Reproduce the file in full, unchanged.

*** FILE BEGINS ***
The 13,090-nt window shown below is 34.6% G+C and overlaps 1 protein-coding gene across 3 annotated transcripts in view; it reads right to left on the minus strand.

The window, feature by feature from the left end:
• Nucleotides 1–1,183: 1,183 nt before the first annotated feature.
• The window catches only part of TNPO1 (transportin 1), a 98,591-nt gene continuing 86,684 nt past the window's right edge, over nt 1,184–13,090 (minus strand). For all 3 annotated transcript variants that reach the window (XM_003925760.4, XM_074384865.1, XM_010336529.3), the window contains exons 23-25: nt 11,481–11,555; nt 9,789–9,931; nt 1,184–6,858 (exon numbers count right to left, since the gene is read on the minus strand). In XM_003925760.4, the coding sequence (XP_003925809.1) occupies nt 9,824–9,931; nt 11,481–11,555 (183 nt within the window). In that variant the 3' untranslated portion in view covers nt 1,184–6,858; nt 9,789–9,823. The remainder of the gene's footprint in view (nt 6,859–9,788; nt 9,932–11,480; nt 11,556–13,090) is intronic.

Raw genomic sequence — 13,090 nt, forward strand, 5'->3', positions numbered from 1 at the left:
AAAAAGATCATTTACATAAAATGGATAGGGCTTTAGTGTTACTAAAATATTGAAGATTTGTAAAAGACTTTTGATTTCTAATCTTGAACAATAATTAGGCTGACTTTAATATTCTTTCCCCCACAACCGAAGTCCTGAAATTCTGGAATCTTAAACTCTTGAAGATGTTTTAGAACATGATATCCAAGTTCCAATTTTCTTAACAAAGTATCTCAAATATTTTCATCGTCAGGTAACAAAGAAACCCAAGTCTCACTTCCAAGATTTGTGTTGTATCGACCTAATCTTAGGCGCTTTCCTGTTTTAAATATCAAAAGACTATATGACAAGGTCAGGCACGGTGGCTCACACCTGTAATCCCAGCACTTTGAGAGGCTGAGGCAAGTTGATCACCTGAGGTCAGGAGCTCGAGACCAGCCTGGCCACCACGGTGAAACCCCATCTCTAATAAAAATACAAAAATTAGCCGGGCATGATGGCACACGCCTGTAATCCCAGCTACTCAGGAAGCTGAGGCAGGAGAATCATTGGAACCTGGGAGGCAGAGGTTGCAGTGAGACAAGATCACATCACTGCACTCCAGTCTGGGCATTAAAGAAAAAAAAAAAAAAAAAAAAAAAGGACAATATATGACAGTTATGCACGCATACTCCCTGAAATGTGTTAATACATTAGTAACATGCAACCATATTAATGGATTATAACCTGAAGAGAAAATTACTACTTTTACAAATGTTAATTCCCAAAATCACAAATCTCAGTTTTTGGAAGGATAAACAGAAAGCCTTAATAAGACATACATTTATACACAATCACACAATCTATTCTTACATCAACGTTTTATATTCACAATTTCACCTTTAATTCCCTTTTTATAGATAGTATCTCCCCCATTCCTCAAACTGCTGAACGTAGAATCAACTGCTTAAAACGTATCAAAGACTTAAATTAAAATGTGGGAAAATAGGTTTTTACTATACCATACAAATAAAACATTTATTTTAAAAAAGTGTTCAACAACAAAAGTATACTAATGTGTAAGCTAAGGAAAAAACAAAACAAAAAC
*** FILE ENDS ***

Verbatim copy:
The 13,090-nt window shown below is 34.6% G+C and overlaps 1 protein-coding gene across 3 annotated transcripts in view; it reads right to left on the minus strand.

The window, feature by feature from the left end:
• Nucleotides 1–1,183: 1,183 nt before the first annotated feature.
• The window catches only part of TNPO1 (transportin 1), a 98,591-nt gene continuing 86,684 nt past the window's right edge, over nt 1,184–13,090 (minus strand). For all 3 annotated transcript variants that reach the window (XM_003925760.4, XM_074384865.1, XM_010336529.3), the window contains exons 23-25: nt 11,481–11,555; nt 9,789–9,931; nt 1,184–6,858 (exon numbers count right to left, since the gene is read on the minus strand). In XM_003925760.4, the coding sequence (XP_003925809.1) occupies nt 9,824–9,931; nt 11,481–11,555 (183 nt within the window). In that variant the 3' untranslated portion in view covers nt 1,184–6,858; nt 9,789–9,823. The remainder of the gene's footprint in view (nt 6,859–9,788; nt 9,932–11,480; nt 11,556–13,090) is intronic.

Raw genomic sequence — 13,090 nt, forward strand, 5'->3', positions numbered from 1 at the left:
AAAAAGATCATTTACATAAAATGGATAGGGCTTTAGTGTTACTAAAATATTGAAGATTTGTAAAAGACTTTTGATTTCTAATCTTGAACAATAATTAGGCTGACTTTAATATTCTTTCCCCCACAACCGAAGTCCTGAAATTCTGGAATCTTAAACTCTTGAAGATGTTTTAGAACATGATATCCAAGTTCCAATTTTCTTAACAAAGTATCTCAAATATTTTCATCGTCAGGTAACAAAGAAACCCAAGTCTCACTTCCAAGATTTGTGTTGTATCGACCTAATCTTAGGCGCTTTCCTGTTTTAAATATCAAAAGACTATATGACAAGGTCAGGCACGGTGGCTCACACCTGTAATCCCAGCACTTTGAGAGGCTGAGGCAAGTTGATCACCTGAGGTCAGGAGCTCGAGACCAGCCTGGCCACCACGGTGAAACCCCATCTCTAATAAAAATACAAAAATTAGCCGGGCATGATGGCACACGCCTGTAATCCCAGCTACTCAGGAAGCTGAGGCAGGAGAATCATTGGAACCTGGGAGGCAGAGGTTGCAGTGAGACAAGATCACATCACTGCACTCCAGTCTGGGCATTAAAGAAAAAAAAAAAAAAAAAAAAAAAGGACAATATATGACAGTTATGCACGCATACTCCCTGAAATGTGTTAATACATTAGTAACATGCAACCATATTAATGGATTATAACCTGAAGAGAAAATTACTACTTTTACAAATGTTAATTCCCAAAATCACAAATCTCAGTTTTTGGAAGGATAAACAGAAAGCCTTAATAAGACATACATTTATACACAATCACACAATCTATTCTTACATCAACGTTTTATATTCACAATTTCACCTTTAATTCCCTTTTTATAGATAGTATCTCCCCCATTCCTCAAACTGCTGAACGTAGAATCAACTGCTTAAAACGTATCAAAGACTTAAATTAAAATGTGGGAAAATAGGTTTTTACTATACCATACAAATAAAACATTTATTTTAAAAAAGTGTTCAACAACAAAAGTATACTAATGTGTAAGCTAAGGAAAAAACAAAACAAAAAC